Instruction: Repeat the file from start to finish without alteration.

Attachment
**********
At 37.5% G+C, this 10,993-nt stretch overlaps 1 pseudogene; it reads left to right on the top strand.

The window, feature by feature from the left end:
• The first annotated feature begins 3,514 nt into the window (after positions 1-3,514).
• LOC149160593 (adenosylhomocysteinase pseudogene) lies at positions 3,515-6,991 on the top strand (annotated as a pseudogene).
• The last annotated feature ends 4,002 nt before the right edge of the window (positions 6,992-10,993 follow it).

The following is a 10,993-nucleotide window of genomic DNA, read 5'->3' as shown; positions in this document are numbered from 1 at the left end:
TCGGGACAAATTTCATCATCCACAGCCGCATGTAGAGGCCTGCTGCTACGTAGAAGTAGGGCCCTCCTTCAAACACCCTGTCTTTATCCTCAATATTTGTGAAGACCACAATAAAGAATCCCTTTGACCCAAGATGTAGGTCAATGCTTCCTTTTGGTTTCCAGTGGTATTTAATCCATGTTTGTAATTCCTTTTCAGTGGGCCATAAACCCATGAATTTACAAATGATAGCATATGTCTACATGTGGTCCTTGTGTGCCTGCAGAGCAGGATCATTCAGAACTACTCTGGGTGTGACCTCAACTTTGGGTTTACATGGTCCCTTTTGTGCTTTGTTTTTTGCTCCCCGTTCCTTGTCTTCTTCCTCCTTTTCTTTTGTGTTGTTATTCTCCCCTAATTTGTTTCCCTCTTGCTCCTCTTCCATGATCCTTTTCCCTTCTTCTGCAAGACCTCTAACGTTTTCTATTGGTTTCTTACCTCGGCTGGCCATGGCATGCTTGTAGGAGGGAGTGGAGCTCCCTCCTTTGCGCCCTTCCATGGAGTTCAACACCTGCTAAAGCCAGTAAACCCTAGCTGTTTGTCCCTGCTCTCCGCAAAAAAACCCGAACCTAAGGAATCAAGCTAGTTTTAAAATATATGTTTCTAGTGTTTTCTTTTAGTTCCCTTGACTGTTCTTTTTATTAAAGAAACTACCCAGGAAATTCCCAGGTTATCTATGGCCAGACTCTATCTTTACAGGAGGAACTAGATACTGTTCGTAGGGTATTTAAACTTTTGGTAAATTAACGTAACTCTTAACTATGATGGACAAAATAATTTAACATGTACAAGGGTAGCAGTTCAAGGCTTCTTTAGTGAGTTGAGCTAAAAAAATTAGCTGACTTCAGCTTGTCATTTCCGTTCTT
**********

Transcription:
At 37.5% G+C, this 10,993-nt stretch overlaps 1 pseudogene; it reads left to right on the top strand.

The window, feature by feature from the left end:
• The first annotated feature begins 3,514 nt into the window (after positions 1-3,514).
• LOC149160593 (adenosylhomocysteinase pseudogene) lies at positions 3,515-6,991 on the top strand (annotated as a pseudogene).
• The last annotated feature ends 4,002 nt before the right edge of the window (positions 6,992-10,993 follow it).

The following is a 10,993-nucleotide window of genomic DNA, read 5'->3' as shown; positions in this document are numbered from 1 at the left end:
TCGGGACAAATTTCATCATCCACAGCCGCATGTAGAGGCCTGCTGCTACGTAGAAGTAGGGCCCTCCTTCAAACACCCTGTCTTTATCCTCAATATTTGTGAAGACCACAATAAAGAATCCCTTTGACCCAAGATGTAGGTCAATGCTTCCTTTTGGTTTCCAGTGGTATTTAATCCATGTTTGTAATTCCTTTTCAGTGGGCCATAAACCCATGAATTTACAAATGATAGCATATGTCTACATGTGGTCCTTGTGTGCCTGCAGAGCAGGATCATTCAGAACTACTCTGGGTGTGACCTCAACTTTGGGTTTACATGGTCCCTTTTGTGCTTTGTTTTTTGCTCCCCGTTCCTTGTCTTCTTCCTCCTTTTCTTTTGTGTTGTTATTCTCCCCTAATTTGTTTCCCTCTTGCTCCTCTTCCATGATCCTTTTCCCTTCTTCTGCAAGACCTCTAACGTTTTCTATTGGTTTCTTACCTCGGCTGGCCATGGCATGCTTGTAGGAGGGAGTGGAGCTCCCTCCTTTGCGCCCTTCCATGGAGTTCAACACCTGCTAAAGCCAGTAAACCCTAGCTGTTTGTCCCTGCTCTCCGCAAAAAAACCCGAACCTAAGGAATCAAGCTAGTTTTAAAATATATGTTTCTAGTGTTTTCTTTTAGTTCCCTTGACTGTTCTTTTTATTAAAGAAACTACCCAGGAAATTCCCAGGTTATCTATGGCCAGACTCTATCTTTACAGGAGGAACTAGATACTGTTCGTAGGGTATTTAAACTTTTGGTAAATTAACGTAACTCTTAACTATGATGGACAAAATAATTTAACATGTACAAGGGTAGCAGTTCAAGGCTTCTTTAGTGAGTTGAGCTAAAAAAATTAGCTGACTTCAGCTTGTCATTTCCGTTCTT